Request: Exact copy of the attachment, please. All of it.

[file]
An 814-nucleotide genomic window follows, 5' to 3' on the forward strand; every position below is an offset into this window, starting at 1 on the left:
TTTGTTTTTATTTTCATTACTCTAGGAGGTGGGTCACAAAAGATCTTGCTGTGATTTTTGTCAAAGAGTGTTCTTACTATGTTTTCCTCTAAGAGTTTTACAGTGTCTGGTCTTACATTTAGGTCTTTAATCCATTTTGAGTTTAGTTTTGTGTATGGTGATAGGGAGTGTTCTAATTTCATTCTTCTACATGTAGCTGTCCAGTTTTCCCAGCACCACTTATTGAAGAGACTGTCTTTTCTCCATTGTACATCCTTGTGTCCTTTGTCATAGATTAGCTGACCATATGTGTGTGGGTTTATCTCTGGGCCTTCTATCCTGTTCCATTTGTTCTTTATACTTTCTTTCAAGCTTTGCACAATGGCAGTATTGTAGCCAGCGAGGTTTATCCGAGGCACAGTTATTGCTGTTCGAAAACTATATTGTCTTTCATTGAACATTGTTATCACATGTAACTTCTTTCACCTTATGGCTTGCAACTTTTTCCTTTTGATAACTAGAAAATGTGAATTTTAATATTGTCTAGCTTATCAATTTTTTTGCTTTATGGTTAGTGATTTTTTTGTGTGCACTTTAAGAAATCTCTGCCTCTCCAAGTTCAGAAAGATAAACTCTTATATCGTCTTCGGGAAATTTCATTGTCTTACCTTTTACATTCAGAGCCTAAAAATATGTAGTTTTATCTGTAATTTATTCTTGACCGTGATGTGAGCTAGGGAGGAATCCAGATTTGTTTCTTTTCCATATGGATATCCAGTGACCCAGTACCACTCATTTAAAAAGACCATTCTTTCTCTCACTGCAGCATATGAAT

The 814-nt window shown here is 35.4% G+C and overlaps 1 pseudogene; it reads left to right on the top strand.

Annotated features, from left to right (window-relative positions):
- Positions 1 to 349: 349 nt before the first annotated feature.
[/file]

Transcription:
An 814-nucleotide genomic window follows, 5' to 3' on the forward strand; every position below is an offset into this window, starting at 1 on the left:
TTTGTTTTTATTTTCATTACTCTAGGAGGTGGGTCACAAAAGATCTTGCTGTGATTTTTGTCAAAGAGTGTTCTTACTATGTTTTCCTCTAAGAGTTTTACAGTGTCTGGTCTTACATTTAGGTCTTTAATCCATTTTGAGTTTAGTTTTGTGTATGGTGATAGGGAGTGTTCTAATTTCATTCTTCTACATGTAGCTGTCCAGTTTTCCCAGCACCACTTATTGAAGAGACTGTCTTTTCTCCATTGTACATCCTTGTGTCCTTTGTCATAGATTAGCTGACCATATGTGTGTGGGTTTATCTCTGGGCCTTCTATCCTGTTCCATTTGTTCTTTATACTTTCTTTCAAGCTTTGCACAATGGCAGTATTGTAGCCAGCGAGGTTTATCCGAGGCACAGTTATTGCTGTTCGAAAACTATATTGTCTTTCATTGAACATTGTTATCACATGTAACTTCTTTCACCTTATGGCTTGCAACTTTTTCCTTTTGATAACTAGAAAATGTGAATTTTAATATTGTCTAGCTTATCAATTTTTTTGCTTTATGGTTAGTGATTTTTTTGTGTGCACTTTAAGAAATCTCTGCCTCTCCAAGTTCAGAAAGATAAACTCTTATATCGTCTTCGGGAAATTTCATTGTCTTACCTTTTACATTCAGAGCCTAAAAATATGTAGTTTTATCTGTAATTTATTCTTGACCGTGATGTGAGCTAGGGAGGAATCCAGATTTGTTTCTTTTCCATATGGATATCCAGTGACCCAGTACCACTCATTTAAAAAGACCATTCTTTCTCTCACTGCAGCATATGAAT

The 814-nt window shown here is 35.4% G+C and overlaps 1 pseudogene; it reads left to right on the top strand.

Annotated features, from left to right (window-relative positions):
- Positions 1 to 349: 349 nt before the first annotated feature.